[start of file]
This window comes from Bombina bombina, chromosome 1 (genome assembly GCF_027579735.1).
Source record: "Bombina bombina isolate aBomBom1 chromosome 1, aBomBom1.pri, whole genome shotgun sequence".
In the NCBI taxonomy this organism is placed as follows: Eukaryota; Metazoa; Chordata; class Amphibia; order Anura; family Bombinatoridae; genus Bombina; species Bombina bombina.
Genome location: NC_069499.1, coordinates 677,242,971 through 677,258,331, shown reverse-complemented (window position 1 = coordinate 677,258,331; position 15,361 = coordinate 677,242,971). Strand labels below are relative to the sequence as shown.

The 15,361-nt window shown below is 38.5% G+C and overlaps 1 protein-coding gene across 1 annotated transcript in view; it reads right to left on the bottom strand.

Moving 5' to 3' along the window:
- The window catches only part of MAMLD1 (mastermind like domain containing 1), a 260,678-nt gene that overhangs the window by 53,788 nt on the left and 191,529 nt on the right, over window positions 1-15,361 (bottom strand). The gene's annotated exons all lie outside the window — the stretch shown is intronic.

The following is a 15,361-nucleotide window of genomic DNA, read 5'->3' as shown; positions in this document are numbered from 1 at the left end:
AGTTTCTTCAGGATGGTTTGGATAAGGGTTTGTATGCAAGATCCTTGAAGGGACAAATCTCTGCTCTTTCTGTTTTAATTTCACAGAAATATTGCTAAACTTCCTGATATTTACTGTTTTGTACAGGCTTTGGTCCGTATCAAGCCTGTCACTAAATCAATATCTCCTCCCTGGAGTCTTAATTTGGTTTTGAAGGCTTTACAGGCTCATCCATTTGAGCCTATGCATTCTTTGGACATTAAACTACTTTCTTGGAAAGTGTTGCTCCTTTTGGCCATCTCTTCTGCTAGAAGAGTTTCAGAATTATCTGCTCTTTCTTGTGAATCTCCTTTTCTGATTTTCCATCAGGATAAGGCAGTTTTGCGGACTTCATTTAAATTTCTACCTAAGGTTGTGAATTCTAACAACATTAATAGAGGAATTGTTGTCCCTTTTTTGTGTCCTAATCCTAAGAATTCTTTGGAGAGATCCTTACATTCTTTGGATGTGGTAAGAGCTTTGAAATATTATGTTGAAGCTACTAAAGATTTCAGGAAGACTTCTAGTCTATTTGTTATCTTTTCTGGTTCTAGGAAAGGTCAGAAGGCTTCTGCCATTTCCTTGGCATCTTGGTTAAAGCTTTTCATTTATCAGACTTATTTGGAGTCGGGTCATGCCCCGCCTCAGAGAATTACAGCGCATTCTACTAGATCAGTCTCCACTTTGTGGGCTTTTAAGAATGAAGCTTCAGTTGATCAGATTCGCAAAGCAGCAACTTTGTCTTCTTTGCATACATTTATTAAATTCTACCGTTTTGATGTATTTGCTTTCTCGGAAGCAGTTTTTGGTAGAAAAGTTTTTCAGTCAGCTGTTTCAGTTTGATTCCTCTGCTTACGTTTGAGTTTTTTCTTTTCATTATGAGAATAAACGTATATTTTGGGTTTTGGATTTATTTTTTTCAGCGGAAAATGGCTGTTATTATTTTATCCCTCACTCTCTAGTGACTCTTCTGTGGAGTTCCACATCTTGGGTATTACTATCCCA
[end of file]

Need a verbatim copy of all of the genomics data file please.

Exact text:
This window comes from Bombina bombina, chromosome 1 (genome assembly GCF_027579735.1).
Source record: "Bombina bombina isolate aBomBom1 chromosome 1, aBomBom1.pri, whole genome shotgun sequence".
In the NCBI taxonomy this organism is placed as follows: Eukaryota; Metazoa; Chordata; class Amphibia; order Anura; family Bombinatoridae; genus Bombina; species Bombina bombina.
Genome location: NC_069499.1, coordinates 677,242,971 through 677,258,331, shown reverse-complemented (window position 1 = coordinate 677,258,331; position 15,361 = coordinate 677,242,971). Strand labels below are relative to the sequence as shown.

The 15,361-nt window shown below is 38.5% G+C and overlaps 1 protein-coding gene across 1 annotated transcript in view; it reads right to left on the bottom strand.

Moving 5' to 3' along the window:
- The window catches only part of MAMLD1 (mastermind like domain containing 1), a 260,678-nt gene that overhangs the window by 53,788 nt on the left and 191,529 nt on the right, over window positions 1-15,361 (bottom strand). The gene's annotated exons all lie outside the window — the stretch shown is intronic.

The following is a 15,361-nucleotide window of genomic DNA, read 5'->3' as shown; positions in this document are numbered from 1 at the left end:
AGTTTCTTCAGGATGGTTTGGATAAGGGTTTGTATGCAAGATCCTTGAAGGGACAAATCTCTGCTCTTTCTGTTTTAATTTCACAGAAATATTGCTAAACTTCCTGATATTTACTGTTTTGTACAGGCTTTGGTCCGTATCAAGCCTGTCACTAAATCAATATCTCCTCCCTGGAGTCTTAATTTGGTTTTGAAGGCTTTACAGGCTCATCCATTTGAGCCTATGCATTCTTTGGACATTAAACTACTTTCTTGGAAAGTGTTGCTCCTTTTGGCCATCTCTTCTGCTAGAAGAGTTTCAGAATTATCTGCTCTTTCTTGTGAATCTCCTTTTCTGATTTTCCATCAGGATAAGGCAGTTTTGCGGACTTCATTTAAATTTCTACCTAAGGTTGTGAATTCTAACAACATTAATAGAGGAATTGTTGTCCCTTTTTTGTGTCCTAATCCTAAGAATTCTTTGGAGAGATCCTTACATTCTTTGGATGTGGTAAGAGCTTTGAAATATTATGTTGAAGCTACTAAAGATTTCAGGAAGACTTCTAGTCTATTTGTTATCTTTTCTGGTTCTAGGAAAGGTCAGAAGGCTTCTGCCATTTCCTTGGCATCTTGGTTAAAGCTTTTCATTTATCAGACTTATTTGGAGTCGGGTCATGCCCCGCCTCAGAGAATTACAGCGCATTCTACTAGATCAGTCTCCACTTTGTGGGCTTTTAAGAATGAAGCTTCAGTTGATCAGATTCGCAAAGCAGCAACTTTGTCTTCTTTGCATACATTTATTAAATTCTACCGTTTTGATGTATTTGCTTTCTCGGAAGCAGTTTTTGGTAGAAAAGTTTTTCAGTCAGCTGTTTCAGTTTGATTCCTCTGCTTACGTTTGAGTTTTTTCTTTTCATTATGAGAATAAACGTATATTTTGGGTTTTGGATTTATTTTTTTCAGCGGAAAATGGCTGTTATTATTTTATCCCTCACTCTCTAGTGACTCTTCTGTGGAGTTCCACATCTTGGGTATTACTATCCCA